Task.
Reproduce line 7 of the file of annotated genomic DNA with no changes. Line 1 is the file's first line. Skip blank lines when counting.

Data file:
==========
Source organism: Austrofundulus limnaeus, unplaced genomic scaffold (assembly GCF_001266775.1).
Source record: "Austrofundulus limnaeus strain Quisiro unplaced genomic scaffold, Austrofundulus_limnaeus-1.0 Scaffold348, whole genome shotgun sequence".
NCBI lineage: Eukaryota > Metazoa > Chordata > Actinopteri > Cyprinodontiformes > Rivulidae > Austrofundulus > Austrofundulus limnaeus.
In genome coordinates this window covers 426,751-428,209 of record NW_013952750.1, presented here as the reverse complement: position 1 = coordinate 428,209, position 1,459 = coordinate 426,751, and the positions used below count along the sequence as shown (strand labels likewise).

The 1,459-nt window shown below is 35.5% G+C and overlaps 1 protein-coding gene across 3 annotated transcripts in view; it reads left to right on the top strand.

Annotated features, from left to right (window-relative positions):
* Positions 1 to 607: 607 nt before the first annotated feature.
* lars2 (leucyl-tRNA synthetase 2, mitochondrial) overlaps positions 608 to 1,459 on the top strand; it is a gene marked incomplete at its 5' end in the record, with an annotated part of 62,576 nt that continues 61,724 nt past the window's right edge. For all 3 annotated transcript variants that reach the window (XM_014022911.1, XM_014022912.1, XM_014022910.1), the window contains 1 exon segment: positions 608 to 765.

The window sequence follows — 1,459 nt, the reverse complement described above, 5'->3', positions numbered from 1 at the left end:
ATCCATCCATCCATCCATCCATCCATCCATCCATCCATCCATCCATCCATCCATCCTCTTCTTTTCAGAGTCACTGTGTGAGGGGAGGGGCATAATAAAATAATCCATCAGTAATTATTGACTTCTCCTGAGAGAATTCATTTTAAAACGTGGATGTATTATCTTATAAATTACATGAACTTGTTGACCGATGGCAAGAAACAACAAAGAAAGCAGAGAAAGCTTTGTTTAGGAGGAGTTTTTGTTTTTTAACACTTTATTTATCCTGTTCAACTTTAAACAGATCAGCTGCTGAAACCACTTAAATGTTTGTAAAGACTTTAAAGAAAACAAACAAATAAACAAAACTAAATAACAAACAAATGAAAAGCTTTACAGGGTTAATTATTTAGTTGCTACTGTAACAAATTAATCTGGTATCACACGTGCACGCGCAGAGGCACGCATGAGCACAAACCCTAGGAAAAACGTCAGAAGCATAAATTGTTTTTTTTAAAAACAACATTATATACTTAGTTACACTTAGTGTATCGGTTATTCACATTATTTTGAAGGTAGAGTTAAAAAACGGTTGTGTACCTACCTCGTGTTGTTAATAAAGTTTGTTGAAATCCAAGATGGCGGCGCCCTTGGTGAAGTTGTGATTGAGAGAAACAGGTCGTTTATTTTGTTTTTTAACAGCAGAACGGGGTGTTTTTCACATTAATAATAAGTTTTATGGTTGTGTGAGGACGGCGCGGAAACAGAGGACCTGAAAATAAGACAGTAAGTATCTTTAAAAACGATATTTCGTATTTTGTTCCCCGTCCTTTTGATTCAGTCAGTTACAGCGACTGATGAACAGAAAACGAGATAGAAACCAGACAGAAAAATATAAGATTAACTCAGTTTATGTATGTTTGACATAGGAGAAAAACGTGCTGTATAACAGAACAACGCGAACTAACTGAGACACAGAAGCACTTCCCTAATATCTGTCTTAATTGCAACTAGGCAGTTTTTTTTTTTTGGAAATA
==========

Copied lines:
* Positions 1 to 607: 607 nt before the first annotated feature.